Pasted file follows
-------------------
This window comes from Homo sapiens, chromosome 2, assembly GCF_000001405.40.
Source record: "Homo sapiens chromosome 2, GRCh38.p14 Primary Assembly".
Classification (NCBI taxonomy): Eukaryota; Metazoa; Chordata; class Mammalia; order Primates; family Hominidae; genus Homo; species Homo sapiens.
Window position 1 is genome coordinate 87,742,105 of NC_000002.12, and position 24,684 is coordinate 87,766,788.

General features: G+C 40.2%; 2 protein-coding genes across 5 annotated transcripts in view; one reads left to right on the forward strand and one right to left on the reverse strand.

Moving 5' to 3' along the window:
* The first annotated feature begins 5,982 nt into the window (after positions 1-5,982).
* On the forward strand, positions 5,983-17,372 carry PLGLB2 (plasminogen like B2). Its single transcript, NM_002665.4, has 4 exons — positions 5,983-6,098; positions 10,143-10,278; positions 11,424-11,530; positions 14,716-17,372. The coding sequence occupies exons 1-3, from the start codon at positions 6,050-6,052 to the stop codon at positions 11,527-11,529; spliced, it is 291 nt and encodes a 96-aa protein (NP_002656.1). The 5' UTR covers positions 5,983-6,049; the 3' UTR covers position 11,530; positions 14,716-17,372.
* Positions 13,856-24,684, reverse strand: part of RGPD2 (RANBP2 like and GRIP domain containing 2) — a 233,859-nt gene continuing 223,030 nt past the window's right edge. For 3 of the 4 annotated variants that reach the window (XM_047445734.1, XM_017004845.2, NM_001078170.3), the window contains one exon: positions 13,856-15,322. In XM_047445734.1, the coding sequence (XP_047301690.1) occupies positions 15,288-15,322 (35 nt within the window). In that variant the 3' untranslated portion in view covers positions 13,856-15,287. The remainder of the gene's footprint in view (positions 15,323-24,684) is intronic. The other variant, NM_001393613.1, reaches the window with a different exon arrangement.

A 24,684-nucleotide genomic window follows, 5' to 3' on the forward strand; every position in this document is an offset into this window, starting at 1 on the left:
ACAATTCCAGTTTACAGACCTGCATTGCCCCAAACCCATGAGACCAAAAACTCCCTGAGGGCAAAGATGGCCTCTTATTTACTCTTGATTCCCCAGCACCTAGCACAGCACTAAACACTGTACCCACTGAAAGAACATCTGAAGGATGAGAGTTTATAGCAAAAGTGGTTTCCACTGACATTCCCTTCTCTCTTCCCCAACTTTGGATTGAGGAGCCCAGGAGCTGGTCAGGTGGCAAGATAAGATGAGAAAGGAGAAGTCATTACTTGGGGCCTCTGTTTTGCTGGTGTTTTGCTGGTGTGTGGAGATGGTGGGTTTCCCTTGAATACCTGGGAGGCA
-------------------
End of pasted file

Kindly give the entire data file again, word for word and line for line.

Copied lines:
This window comes from Homo sapiens, chromosome 2, assembly GCF_000001405.40.
Source record: "Homo sapiens chromosome 2, GRCh38.p14 Primary Assembly".
Classification (NCBI taxonomy): Eukaryota; Metazoa; Chordata; class Mammalia; order Primates; family Hominidae; genus Homo; species Homo sapiens.
Window position 1 is genome coordinate 87,742,105 of NC_000002.12, and position 24,684 is coordinate 87,766,788.

General features: G+C 40.2%; 2 protein-coding genes across 5 annotated transcripts in view; one reads left to right on the forward strand and one right to left on the reverse strand.

Moving 5' to 3' along the window:
* The first annotated feature begins 5,982 nt into the window (after positions 1-5,982).
* On the forward strand, positions 5,983-17,372 carry PLGLB2 (plasminogen like B2). Its single transcript, NM_002665.4, has 4 exons — positions 5,983-6,098; positions 10,143-10,278; positions 11,424-11,530; positions 14,716-17,372. The coding sequence occupies exons 1-3, from the start codon at positions 6,050-6,052 to the stop codon at positions 11,527-11,529; spliced, it is 291 nt and encodes a 96-aa protein (NP_002656.1). The 5' UTR covers positions 5,983-6,049; the 3' UTR covers position 11,530; positions 14,716-17,372.
* Positions 13,856-24,684, reverse strand: part of RGPD2 (RANBP2 like and GRIP domain containing 2) — a 233,859-nt gene continuing 223,030 nt past the window's right edge. For 3 of the 4 annotated variants that reach the window (XM_047445734.1, XM_017004845.2, NM_001078170.3), the window contains one exon: positions 13,856-15,322. In XM_047445734.1, the coding sequence (XP_047301690.1) occupies positions 15,288-15,322 (35 nt within the window). In that variant the 3' untranslated portion in view covers positions 13,856-15,287. The remainder of the gene's footprint in view (positions 15,323-24,684) is intronic. The other variant, NM_001393613.1, reaches the window with a different exon arrangement.

A 24,684-nucleotide genomic window follows, 5' to 3' on the forward strand; every position in this document is an offset into this window, starting at 1 on the left:
ACAATTCCAGTTTACAGACCTGCATTGCCCCAAACCCATGAGACCAAAAACTCCCTGAGGGCAAAGATGGCCTCTTATTTACTCTTGATTCCCCAGCACCTAGCACAGCACTAAACACTGTACCCACTGAAAGAACATCTGAAGGATGAGAGTTTATAGCAAAAGTGGTTTCCACTGACATTCCCTTCTCTCTTCCCCAACTTTGGATTGAGGAGCCCAGGAGCTGGTCAGGTGGCAAGATAAGATGAGAAAGGAGAAGTCATTACTTGGGGCCTCTGTTTTGCTGGTGTTTTGCTGGTGTGTGGAGATGGTGGGTTTCCCTTGAATACCTGGGAGGCA